Wednesday, Mar 9, 2011
Amid the roar of cannon fire, deep drum rolls, and cheers of 2,000 visitors rose the triumphal chorus of “The Star-Spangled Banner.” At 6:45 p.m. on March 3rd, the 80th anniversary of the formal adoption of “The Star-Spangled Banner” as the country’s national anthem, the NPS dedicated the park’s new Visitor and Education Center.
“This is a momentous occasion – the culmination of years of hard work by so many people,” said Superintendent Gay Vietzke. “City College Choir did an outstanding job singing the national anthem and the Baltimore Marching Ravens Pep Band got everybody excited.”
The booming of cannons could be heard for a mile downriver, but not all of the artillery came from the fort. Charm City Cakes, famous for the television program “Ace of Cakes,” arrived on the scene with a gigantic cake shaped like an artillery piece.
“It not only feeds 500 people but shoots too – after you fire it, you can eat it,” says Jim Bailey, park ranger at Fort McHenry.
Firing the cake signaled the grand opening, with the firecracker bouncing off the front door and showering sparks to the delight of visitors.
“The building symbolically represents the stripes on the flag and initiates a visual dialogue between the visitor and the fort,” says Alan Reed, the building’s designer and architect with GWWO Architects.
The new 17,655-square-foot facility provides the visitor with a window to the past and stands as a model for the future. On target for LEED silver certification, “green” elements in the building include the use of recycled brick, native plants in landscaping, a geothermal system to heat and cool the building, and low-flush sinks and toilets.
“It’s America all the way, the exhibits are about the anthem and flag and the building itself was built by a Maryland company with materials made within 500 miles of the park,” said Vince Vaise, the park’s chief of interpretation.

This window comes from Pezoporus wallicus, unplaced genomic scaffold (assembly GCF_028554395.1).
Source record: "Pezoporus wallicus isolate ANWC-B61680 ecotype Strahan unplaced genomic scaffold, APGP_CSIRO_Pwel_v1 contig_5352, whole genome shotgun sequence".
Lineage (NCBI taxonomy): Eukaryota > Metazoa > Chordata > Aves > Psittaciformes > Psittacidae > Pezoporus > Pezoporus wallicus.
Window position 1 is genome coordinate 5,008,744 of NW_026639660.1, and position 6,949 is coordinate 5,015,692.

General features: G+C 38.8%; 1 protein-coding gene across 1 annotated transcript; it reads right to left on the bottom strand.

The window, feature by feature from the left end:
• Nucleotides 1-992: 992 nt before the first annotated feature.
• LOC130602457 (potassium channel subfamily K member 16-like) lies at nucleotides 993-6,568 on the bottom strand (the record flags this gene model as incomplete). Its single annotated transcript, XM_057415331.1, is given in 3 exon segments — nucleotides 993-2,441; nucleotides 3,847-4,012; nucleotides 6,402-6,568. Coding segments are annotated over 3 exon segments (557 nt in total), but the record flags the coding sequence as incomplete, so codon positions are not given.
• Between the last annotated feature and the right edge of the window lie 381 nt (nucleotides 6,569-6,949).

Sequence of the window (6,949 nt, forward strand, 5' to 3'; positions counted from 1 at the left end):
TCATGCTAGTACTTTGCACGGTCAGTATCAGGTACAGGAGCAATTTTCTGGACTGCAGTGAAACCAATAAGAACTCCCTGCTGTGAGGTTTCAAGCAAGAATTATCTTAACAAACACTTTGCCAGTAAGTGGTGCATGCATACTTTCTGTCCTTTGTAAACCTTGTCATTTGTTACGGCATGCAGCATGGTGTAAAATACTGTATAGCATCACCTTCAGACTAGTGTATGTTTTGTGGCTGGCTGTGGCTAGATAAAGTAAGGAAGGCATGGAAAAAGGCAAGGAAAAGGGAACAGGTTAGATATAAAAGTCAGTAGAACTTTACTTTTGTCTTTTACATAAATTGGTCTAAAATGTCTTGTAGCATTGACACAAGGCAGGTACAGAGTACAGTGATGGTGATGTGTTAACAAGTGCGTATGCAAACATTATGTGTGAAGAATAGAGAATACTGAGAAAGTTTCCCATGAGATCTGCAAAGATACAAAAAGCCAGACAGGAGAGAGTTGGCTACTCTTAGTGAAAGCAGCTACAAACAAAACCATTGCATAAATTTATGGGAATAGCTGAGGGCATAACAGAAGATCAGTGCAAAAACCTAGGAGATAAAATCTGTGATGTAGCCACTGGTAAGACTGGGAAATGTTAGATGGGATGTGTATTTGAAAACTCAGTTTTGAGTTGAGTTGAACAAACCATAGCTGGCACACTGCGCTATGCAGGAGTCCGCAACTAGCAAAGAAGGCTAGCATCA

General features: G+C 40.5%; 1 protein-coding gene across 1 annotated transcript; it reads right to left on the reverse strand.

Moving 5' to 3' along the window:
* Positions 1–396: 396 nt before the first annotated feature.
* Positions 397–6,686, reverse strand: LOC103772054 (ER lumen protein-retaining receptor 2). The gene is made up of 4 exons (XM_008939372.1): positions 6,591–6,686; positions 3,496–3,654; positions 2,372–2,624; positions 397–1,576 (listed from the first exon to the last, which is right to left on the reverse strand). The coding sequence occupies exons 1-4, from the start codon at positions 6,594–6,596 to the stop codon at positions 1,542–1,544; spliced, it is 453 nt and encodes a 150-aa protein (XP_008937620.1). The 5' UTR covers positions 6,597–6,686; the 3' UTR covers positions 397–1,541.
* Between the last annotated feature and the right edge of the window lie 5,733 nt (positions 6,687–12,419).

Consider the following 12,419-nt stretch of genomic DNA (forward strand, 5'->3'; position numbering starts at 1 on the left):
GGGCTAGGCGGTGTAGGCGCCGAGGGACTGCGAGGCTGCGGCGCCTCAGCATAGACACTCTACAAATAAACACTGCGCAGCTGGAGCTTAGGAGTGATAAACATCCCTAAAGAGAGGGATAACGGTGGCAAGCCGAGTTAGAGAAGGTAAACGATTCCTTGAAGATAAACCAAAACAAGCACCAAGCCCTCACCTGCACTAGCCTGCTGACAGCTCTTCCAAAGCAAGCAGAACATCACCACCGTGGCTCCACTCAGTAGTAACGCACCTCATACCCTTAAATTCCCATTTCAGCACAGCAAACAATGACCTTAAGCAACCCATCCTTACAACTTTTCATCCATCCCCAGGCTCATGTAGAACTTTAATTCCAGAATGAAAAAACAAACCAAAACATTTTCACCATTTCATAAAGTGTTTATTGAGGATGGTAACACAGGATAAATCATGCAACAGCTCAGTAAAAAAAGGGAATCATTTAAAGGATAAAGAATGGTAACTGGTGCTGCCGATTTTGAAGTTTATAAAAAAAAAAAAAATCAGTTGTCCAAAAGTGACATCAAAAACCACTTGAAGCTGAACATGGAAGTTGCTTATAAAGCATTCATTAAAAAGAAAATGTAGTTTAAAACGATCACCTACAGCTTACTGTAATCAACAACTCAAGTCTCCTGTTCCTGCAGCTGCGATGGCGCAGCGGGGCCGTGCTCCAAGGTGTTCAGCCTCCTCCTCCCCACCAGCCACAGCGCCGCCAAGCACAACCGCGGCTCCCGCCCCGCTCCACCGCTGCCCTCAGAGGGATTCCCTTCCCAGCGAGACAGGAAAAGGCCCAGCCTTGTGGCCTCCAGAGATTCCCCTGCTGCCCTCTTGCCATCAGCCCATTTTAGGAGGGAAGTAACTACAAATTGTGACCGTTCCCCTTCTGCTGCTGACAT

In addition to the traditional history tours, special presentations on what makes a “green” building will be given every month starting in April.
“This building represents a major step forward toward the Bicentennial of the War of 1812,” said Bill Pencek, executive director of the Maryland War of 1812 Bicentennial Commission.
During the course of the evening visitors explored three galleries relating to the causes of the War of 1812, the dramatic moment when Francis Scott Key was inspired to write “The Star-Spangled Banner,” and how the anthem and the flag together became the most powerful symbols of the spirit of the American people.
Touch screen monitors allowed visitors to imagine themselves as senators in 1812 and “vote” on declaring war with the British, explore Francis Scott Key’s life, and analyze the words of the National Anthem.
“It is about making connections really, connecting the past and the present, helping people connect emotionally to what happened. You are telling a story and getting young people involved is particularly important,” said Bill Haley, exhibit designer for Haley Sharpe Inc.
Visitors heard the National Anthem many times that night through both live performances and interactive screens that play various versions of “The Star-Spangled Banner,” such as those by the U.S. Marine Corps Band, Jimi Hendrix and Whitney Houston (her signature Super Bowl performance).
The greater size of the exhibit space allows for more treasures from the fort’s museum collection to be displayed.
“For the first time, we have the oldest known original version of Key’s poem on loan from The Maryland Historical Society at the fort, exhibited together with original cannonballs from the battle as well as an original watercolor of the bombardment painted by an eyewitness,” said Gregory Weidman, park curator.
“We wanted to give the visitor a sense of the human element,” said Vaise. On display is a sword, sash, shako, shirt, trousers all belonging to Lieutenant Reese who was wounded in the battle.
“It brings a tear to your eye, it really does” says Gayle Economos, longstanding visitor to the fort in talking about the new movie. Using the latest in computer-generated imaging and special effects, the battle sequences are vivid. Visitors see the citizens of Baltimore, black and white, digging entrenchments outside the city, hear the officers of the fort yelling at their men on the gun decks, and see the Star Spangled Banner Flag wave triumphantly over the ramparts as the U.S. Naval Academy Choir sings the National Anthem.
“I have worked at Fort McHenry for almost forty-four years” says Paul Plamann, a park ranger there, “and for the first time, we got it right. There has never been a more exciting time to work here than now. I’m glad I’m part of it.”